The global day of action focussed on the need for the international community to take action by boycotting and stopping investments in Israeli products and companies. Whilst people in countries across the globe, including Britain, France, Italy, India, Canada, Brazil, took part in demonstrations by flyering and promoting the global campaign for boycotts, divestments and sanctions, War on Want the partner Stop the Wall Campaign was active on the ground in Palestine.

30 March is also Land Day, which commemorates the 1976 killing of six Palestinian citizens of Israel by Israeli forces for protesting the illegal expropriation of Palestinian land. Land day was marked by activists in Palestine and across the globe who are active in resisting the occupation.

In Palestine, Stop the Wall mobilised large groups of people to plant trees on threatened land near the Apartheid Wall and marched through the villages carrying Palestinian flags and banners. The marchers engaged in peaceful protest, but they were met with violence from the Israeli security forces, who fired rubber bullets and teargas bombs into the crowds. Five people were injured by rubber bullets and dozens more injured from gas inhalation. Muhammed Abdelhafid Musleh, a local university student, was shot in the arm with live ammunition and was rushed to a hospital in Ramallah.

The protests ended a week later in Bethlehem and Ramallah, where people came together to mark Land Day and also to strengthen the boycott movement at national level. Omar Asaf, a representative of the BDS National Committee of which Stop the Wall is a member, explained the importance of the movement: "in Palestine the boycott of Israeli products, institutions and companies is once again gaining ground. Increasing numbers of students, women and ordinary people see the boycott of Israel as an effective form of resistance and are beginning to make it a part of their daily lives."

War on Want will continue to support Stop the Wall's efforts to build a movement for boycotts, divestments and sanctions, at both national and global level in order to end the Israeli Occupation.

UK campaigners score victory towards arms embargo

24 April 2009 - 1:52pm

» Original article at Electronic Intifada - (içi en français)

The UK government recently revealed that components supplied by Britain were "almost certainly" used by Israel in its recent assault on Gaza.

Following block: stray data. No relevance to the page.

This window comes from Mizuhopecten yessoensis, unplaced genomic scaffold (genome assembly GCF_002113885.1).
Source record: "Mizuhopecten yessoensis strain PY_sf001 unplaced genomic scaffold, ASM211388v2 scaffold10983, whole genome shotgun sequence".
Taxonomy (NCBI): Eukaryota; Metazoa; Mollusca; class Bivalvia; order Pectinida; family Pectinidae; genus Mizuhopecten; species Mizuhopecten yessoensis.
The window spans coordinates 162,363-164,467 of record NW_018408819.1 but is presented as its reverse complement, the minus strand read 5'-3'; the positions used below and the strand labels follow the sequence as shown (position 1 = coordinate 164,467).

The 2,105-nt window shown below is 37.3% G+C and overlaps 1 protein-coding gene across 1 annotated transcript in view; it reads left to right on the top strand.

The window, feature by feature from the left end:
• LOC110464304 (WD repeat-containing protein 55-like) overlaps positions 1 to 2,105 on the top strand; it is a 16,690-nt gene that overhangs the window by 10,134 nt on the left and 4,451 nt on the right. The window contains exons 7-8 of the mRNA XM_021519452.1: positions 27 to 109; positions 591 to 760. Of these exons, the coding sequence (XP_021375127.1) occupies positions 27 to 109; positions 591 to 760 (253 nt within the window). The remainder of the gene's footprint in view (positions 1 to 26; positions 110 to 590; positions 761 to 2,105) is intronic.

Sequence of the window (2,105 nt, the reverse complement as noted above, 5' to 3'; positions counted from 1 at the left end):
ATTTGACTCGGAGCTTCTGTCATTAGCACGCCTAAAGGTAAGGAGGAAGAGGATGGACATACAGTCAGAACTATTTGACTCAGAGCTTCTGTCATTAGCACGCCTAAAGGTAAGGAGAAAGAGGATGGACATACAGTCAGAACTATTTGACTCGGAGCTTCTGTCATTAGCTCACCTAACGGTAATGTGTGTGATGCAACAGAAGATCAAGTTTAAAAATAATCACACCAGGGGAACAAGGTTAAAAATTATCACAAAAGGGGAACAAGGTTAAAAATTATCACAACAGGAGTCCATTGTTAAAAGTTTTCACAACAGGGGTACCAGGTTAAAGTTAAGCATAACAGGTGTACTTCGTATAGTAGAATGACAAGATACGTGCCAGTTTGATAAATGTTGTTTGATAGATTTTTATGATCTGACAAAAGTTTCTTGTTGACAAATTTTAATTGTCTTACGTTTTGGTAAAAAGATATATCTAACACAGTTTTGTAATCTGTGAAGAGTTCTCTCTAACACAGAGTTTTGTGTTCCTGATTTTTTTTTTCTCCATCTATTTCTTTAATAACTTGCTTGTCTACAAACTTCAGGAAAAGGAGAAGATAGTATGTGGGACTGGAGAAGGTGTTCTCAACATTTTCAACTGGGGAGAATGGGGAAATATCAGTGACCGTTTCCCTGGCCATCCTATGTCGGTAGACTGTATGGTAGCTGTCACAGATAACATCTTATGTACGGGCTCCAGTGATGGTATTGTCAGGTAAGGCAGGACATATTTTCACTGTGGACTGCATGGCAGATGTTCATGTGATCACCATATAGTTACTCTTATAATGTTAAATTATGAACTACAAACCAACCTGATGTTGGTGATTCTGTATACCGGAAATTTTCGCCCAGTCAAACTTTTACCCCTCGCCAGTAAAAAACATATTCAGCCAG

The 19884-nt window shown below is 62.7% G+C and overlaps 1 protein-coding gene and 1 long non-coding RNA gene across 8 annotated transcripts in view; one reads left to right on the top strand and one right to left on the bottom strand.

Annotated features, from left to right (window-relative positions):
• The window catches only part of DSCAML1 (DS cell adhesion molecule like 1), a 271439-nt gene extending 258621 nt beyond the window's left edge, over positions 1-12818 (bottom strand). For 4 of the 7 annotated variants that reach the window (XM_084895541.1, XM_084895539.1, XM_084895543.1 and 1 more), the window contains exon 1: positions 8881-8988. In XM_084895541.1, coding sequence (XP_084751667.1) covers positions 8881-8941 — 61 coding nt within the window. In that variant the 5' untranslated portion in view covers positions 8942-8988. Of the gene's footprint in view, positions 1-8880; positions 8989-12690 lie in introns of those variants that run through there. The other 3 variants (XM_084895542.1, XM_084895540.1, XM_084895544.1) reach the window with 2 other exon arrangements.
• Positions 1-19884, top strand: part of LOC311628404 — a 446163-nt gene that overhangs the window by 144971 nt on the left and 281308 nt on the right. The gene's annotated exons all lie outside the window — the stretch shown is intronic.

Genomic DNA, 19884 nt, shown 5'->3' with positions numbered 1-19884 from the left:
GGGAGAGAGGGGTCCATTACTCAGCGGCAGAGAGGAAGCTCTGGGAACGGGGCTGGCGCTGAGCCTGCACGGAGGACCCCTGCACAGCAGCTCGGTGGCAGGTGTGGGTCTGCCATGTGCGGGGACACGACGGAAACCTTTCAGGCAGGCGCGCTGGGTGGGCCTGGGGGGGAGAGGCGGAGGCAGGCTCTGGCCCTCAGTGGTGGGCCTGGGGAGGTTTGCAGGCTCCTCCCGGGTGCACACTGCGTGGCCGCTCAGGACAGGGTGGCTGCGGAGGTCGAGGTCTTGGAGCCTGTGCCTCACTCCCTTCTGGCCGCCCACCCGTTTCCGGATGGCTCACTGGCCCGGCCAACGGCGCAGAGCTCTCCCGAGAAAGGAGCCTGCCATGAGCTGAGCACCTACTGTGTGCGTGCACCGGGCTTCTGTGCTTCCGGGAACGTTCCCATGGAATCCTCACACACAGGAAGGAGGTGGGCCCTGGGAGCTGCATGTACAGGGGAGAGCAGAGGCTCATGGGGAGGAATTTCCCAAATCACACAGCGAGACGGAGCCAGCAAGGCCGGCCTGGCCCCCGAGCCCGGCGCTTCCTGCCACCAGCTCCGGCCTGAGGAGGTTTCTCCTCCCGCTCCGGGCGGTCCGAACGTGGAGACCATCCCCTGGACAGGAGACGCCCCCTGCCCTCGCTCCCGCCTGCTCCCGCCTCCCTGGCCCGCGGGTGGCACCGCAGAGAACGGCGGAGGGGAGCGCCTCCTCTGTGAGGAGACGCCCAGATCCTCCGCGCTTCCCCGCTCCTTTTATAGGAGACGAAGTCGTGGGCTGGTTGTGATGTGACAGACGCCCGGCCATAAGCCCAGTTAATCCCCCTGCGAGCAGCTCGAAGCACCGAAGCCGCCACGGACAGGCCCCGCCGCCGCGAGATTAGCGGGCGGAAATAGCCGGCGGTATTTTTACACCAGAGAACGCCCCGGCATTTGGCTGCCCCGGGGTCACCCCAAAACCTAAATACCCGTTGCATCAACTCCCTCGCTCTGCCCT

Tesco, Primark ‘poverty profits' attacked

21 April 2009 - 12:00am

NEWS HOOK

Tuesday, 21 April 2009: Tesco and Primark (Associated British Foods) announce profits growth


Retailers slated over clothes workers' pay

Leading British retailers Tesco and Primark today are accused of cashing in on the recession with cheap fashion sales by exploiting overseas garment workers.

The accusation comes as this morning Tesco announced record £3 billion full-year profits and Primark's owner, Associated British Foods, revealed a half-year 10 per cent rise in the retailer's profits.

The charity War on Want condemned both companies for driving down labour costs from suppliers, whose employees pay a high price through poverty pay and worsening living standards.

Its research published in December showed workers producing clothes for Tesco and Primark in the Bangladeshi capital Dhaka earn as little as 7p an hour for up to 80-hour weeks.

Some employees receive only the minimum wage, £13.97 (1663 taka) a month, far less than the £44.82 (5333 taka) needed for nutritious food, clean water, shelter, clothes, education, health care and transport.

The average workers' pay, £19.16 (2280 taka) a month, represented less than half a living wage.

Amid food and fuel inflation, employees' living standards had fallen since War on Want interviewed them two years earlier.

Last June the charity and the group Labour Behind the Label reported that workers making Tesco clothes in the Indian city of Bangalore struggled on less than £1.50 a day for a 60-hour week, with higher rice prices making life even harder.

Employees in the factory earn on average £38 a month, and the lowest paid receive just £30, while the Bangalore Garment and Textile Workers' Union calculates a living wage as at least £52 a month.

Simon McRae, senior campaigns officer at War on Want, said: "Tesco and Primark are thriving by selling cheap clothes while the workers producing them are paid a pittance. Despite the retailers' continued promises, wages remain well below living costs for garment workers and their families. It is high time the UK government stopped this abuse."

NOTE TO EDITORS: War on Want's research in Bangladesh and India is available at:

http://www.waronwant.org/news/press-releases/16361-poverty-clothes-shame-primark

http://www.waronwant.org/news/press-releases/16151-tesco-sweatshop-shame-fury

CONTACT: Paul Collins, War on Want media office (+44) (0)20 7549 0584 or (+44) (0)7983 550728